Senator Cory Bernardi will vote against same-sex marriage no matter what the Australian public says. Photo: Alex Ellinghausen Warren Entsch describes the Abetz and Bernardi stance as ‘extraordinary’ and ‘bizarre’. Photo: Andrew Meares
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Same-sex marriage reform advocates within the Turnbull government have reacted angrily to the plans of some hardline conservatives to vote “no change” in Parliament even if a future plebiscite votes “yes”.
Arrangements for the plebiscite are being worked through with a view to a final set of options within weeks.
Opponents, including Abbott loyalist Eric Abetz and conservative strongman Cory Bernardi, have begun speaking out, declaring they will not back the change, regardless of public opinion. One MP said he expected others would also vote against reform, “come what may”.
The move represents a direct challenge to the authority of Prime Minister Malcolm Turnbull, who has publicly stated that the decision of voters, in a yet-to-be-finalised plebiscite, would be reflected absolutely by the government and the Parliament.
Senator Abetz has said he would not necessarily vote with the majority while Senator Bernardi revealed he would definitely not vote in favour of same-sex marriage, regardless of the public’s verdict.
Liberal National MP Warren Entsch, a leading advocate of same-sex marriage, slammed his colleagues’ stance as “bizarre” and “extraordinary”. He pointed out that Senator Abetz had been a part of the very (Abbott) cabinet that had set the plebiscite timetable, in order to forestall a faster parliamentary vote, and that he had expressed no complaints.
He said the Tasmanian backbencher would get the same opportunity to vote against marriage equality as everyone else: “in the plebiscite”.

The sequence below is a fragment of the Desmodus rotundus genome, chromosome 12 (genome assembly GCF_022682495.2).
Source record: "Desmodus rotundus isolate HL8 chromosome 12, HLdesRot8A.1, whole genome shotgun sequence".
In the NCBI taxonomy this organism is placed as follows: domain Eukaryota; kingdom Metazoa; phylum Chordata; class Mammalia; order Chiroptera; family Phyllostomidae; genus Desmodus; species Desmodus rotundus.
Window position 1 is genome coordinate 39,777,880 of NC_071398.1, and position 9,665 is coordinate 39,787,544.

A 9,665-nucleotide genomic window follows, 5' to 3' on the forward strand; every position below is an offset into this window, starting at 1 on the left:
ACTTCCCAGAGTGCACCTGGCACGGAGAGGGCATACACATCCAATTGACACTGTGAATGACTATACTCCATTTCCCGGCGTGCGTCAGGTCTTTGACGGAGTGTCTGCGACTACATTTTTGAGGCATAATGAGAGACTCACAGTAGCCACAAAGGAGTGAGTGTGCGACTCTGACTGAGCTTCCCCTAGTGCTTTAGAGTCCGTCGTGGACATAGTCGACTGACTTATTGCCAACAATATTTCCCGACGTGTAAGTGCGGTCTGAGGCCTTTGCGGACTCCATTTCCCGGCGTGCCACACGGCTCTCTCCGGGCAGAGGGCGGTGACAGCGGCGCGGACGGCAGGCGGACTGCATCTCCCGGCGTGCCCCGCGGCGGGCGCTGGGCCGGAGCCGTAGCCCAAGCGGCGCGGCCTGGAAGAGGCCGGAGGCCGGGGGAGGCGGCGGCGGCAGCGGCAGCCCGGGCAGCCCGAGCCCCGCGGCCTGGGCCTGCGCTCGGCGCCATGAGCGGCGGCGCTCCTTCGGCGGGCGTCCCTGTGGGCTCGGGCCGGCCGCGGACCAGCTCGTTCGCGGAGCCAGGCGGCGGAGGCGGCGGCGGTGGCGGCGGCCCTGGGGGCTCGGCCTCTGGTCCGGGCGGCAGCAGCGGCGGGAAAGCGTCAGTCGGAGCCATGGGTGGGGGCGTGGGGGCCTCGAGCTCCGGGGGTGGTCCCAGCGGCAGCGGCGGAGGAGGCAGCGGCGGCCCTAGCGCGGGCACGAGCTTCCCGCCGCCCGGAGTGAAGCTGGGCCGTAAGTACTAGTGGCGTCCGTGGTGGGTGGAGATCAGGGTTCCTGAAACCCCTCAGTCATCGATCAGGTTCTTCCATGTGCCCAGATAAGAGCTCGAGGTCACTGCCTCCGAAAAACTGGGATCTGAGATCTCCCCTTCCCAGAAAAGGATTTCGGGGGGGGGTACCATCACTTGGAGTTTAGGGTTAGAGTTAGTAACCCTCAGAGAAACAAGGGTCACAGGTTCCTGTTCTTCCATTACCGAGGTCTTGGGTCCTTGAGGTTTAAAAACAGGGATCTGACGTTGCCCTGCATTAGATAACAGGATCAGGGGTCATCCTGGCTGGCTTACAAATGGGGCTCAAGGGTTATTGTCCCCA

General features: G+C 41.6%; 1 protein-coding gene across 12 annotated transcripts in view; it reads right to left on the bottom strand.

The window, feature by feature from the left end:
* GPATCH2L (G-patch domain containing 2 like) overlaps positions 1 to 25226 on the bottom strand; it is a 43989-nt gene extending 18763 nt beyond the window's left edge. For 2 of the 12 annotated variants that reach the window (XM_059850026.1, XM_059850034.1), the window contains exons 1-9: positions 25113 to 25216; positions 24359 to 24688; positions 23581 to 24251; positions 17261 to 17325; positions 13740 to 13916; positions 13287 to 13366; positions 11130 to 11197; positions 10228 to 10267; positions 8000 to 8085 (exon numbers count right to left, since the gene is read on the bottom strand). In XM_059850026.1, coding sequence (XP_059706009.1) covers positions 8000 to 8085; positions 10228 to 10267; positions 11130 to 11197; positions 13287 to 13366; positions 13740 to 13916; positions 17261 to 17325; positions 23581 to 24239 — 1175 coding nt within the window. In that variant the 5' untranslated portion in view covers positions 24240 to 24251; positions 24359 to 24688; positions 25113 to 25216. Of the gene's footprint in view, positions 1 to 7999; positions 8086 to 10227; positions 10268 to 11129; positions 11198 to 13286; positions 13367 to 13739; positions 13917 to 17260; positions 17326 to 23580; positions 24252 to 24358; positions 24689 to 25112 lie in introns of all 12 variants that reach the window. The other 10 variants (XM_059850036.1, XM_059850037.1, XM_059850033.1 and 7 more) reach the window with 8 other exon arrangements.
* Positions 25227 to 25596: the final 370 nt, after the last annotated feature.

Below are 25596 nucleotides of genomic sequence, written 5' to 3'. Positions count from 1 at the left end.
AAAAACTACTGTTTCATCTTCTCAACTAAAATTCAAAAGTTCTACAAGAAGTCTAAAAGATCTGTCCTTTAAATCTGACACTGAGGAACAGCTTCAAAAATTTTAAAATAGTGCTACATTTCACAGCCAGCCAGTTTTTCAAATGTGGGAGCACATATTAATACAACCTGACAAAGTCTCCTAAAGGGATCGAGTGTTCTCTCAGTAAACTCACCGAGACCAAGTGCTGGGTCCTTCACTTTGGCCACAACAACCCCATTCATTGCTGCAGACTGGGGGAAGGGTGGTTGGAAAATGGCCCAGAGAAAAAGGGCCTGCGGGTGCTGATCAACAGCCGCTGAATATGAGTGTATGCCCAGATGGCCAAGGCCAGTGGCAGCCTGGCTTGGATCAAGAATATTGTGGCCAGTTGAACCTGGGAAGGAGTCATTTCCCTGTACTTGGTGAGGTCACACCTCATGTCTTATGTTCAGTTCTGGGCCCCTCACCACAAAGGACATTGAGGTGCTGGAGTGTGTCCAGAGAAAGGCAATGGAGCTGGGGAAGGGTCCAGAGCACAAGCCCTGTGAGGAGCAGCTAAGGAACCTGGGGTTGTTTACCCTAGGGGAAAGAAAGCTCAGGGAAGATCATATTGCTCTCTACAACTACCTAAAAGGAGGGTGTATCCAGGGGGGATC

A national vote on whether to legalise same-sex marriage after the next election, is expected to cost about $160 million. Government sources confirmed the “mechanics” of the plebiscite, including its timing, and the question to be put, could go to Cabinet as early as February or March. Mr Entsch also dismissed fears on the party’s right, that the pro-change advocates were hijacking the process, arguing any formula would be taken to the party room first.
Mr Turnbull told Parliament last year that “the consequence of a ‘yes’ vote in the plebiscite will be that same-sex marriage will be legal in Australia”.
“When the Australian people make their decision, that decision will stick,” he said in October. “It will be decisive. It will be respected by this government and by this Parliament and this nation.”
But Senator Bernardi told Fairfax Media on Wednesday: “Even if the public voted for [same-sex marriage], I wouldn’t vote for it.
“It goes against what I believe in. This is a substantial issue and, in the annals of public policy, you want to be on the record about your views.”
Senator Bernardi said he still expected Parliament would “respect the views of the Australian people” because not all parliamentarians were as passionate about the issue as he and they would be guided by the plebiscite result.
Senator Abetz, a leading opponent of same-sex marriage, earlier said he would reserve his judgment following the plebiscite result.